Sam Cohodas was born in Kobylnik, Poland in 1895, the son of Aaron and Eva Cohodas. In 1900 his father emigrated to Marinette, Wisconsin, fleeing the eastern European pogroms directed against Jews. The remainder of the family joined the elder Cohodas in 1903. Sam, his father, and his brothers worked in an uncle's produce business in the early part of the 20th century. By 1915, Sam and his brother Harry opened their own retail and wholesale produce company, Cohodas Brothers Fruit Company, in Houghton, Michigan. Under Sam's direction, the company boomed during the 1920s he expanded the operation to become the largest of its kind in the Upper Peninsula and northern Wisconsin. His success continued even into the depths of the Great Depression, with the company gaining national prominence as the nation's third largest fruit wholesaler. Cohodas built this lodge in part as evidence of his success.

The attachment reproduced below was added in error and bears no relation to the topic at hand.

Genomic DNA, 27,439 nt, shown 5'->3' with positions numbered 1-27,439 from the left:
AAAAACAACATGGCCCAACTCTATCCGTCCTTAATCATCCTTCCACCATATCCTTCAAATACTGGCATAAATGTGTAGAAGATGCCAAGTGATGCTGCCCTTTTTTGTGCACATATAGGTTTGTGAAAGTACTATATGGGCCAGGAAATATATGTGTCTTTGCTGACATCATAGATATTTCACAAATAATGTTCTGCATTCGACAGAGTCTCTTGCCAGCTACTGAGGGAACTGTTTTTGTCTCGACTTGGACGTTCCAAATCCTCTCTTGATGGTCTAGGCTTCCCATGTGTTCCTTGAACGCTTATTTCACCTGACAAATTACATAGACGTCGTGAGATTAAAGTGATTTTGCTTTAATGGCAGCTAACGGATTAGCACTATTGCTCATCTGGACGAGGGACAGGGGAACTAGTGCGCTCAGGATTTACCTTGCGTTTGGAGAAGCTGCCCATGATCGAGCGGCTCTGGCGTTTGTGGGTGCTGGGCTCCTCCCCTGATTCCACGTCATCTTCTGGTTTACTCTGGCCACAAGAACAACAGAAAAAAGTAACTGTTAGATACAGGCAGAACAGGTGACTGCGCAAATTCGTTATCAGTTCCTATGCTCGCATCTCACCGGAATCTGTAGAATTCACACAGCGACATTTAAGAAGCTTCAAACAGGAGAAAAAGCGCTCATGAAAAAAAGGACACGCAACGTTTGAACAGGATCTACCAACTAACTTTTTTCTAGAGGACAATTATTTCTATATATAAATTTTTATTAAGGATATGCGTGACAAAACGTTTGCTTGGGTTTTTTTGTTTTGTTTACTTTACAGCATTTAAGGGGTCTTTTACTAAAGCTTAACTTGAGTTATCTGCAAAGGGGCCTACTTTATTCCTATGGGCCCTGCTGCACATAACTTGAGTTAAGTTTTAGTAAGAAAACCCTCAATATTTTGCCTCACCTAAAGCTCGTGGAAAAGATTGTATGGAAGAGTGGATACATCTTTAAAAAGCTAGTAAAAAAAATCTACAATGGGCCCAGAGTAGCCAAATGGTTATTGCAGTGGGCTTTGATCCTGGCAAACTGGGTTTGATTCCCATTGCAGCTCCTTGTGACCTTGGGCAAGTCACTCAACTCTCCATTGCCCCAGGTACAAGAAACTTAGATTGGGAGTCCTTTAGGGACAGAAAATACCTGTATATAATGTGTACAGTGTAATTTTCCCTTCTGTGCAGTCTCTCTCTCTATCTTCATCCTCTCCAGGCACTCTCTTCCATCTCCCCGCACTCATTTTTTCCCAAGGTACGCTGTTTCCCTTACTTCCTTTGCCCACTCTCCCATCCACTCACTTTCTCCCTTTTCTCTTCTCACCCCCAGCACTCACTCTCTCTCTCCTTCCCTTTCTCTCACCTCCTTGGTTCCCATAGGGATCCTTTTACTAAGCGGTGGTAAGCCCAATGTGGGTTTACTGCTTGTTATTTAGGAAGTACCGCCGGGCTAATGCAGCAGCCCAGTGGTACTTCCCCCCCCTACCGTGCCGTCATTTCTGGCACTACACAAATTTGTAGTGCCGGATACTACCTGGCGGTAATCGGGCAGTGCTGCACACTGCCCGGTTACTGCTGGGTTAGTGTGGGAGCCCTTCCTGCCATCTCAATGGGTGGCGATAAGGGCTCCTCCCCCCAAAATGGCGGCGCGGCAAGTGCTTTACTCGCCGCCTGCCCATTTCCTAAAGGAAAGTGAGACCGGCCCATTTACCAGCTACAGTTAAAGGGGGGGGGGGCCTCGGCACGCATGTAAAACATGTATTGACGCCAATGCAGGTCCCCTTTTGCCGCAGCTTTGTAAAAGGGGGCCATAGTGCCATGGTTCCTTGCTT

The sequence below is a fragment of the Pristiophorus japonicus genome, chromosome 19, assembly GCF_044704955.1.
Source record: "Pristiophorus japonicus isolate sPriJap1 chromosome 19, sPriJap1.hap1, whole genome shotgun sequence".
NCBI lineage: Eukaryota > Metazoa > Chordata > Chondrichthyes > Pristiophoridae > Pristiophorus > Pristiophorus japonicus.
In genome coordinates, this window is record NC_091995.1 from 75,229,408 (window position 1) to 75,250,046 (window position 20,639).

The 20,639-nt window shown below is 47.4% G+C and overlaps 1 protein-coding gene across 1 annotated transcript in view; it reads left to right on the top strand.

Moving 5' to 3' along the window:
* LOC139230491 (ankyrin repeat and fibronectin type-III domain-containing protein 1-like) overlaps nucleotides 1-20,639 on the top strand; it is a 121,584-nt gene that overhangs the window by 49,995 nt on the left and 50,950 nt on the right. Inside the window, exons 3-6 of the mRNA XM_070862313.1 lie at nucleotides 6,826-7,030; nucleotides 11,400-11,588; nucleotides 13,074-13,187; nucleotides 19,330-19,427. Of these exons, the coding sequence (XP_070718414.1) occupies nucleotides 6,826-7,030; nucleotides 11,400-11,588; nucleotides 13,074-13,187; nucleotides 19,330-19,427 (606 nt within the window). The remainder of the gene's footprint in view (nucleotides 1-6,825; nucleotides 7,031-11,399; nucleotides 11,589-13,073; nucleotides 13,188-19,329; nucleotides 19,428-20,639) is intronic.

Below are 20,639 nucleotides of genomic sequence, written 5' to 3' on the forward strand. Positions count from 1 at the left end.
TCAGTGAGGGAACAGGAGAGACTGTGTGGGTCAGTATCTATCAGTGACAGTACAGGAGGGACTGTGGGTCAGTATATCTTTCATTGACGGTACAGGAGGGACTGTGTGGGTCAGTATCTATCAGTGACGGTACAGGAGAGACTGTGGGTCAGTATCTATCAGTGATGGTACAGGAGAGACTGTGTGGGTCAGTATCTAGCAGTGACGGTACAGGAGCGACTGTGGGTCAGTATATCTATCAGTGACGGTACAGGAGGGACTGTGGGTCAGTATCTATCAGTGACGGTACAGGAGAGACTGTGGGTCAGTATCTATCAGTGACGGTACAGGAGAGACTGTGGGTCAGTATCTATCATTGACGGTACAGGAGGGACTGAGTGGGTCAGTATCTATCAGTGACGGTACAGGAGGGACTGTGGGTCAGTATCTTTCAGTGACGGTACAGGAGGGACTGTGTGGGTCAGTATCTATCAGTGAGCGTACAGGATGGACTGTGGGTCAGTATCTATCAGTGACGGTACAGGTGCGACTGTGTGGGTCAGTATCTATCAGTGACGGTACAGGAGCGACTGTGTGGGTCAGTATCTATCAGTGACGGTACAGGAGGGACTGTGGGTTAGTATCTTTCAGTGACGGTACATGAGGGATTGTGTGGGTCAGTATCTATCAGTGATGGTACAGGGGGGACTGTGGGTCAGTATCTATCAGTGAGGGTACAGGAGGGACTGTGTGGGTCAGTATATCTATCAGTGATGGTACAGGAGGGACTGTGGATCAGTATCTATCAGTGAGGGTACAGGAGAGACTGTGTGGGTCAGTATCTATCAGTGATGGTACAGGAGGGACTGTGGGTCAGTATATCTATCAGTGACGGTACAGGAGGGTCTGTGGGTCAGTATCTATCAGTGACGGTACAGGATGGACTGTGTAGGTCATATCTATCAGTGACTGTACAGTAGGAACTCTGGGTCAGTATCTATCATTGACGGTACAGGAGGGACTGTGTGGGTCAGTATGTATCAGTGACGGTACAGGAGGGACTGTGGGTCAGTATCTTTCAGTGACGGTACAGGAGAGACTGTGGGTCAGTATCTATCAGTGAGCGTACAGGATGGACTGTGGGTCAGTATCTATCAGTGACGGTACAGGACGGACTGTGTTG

Cohodas also was involved in the banking industry, opening the Miners’ First National Bank in Ishpeming, Michigan in 1934. He purchased other banks in local cities and formed the Michigan Financial Corporation.Cohodas was also a great philanthropist, raising money for the Mayo Clinic the Shaare Zedek Jewish Hospital in Detroit, the National Jewish Hospital in Denver, and the Hebrew University in Jerusalem. Sam Cohodas died in 1988.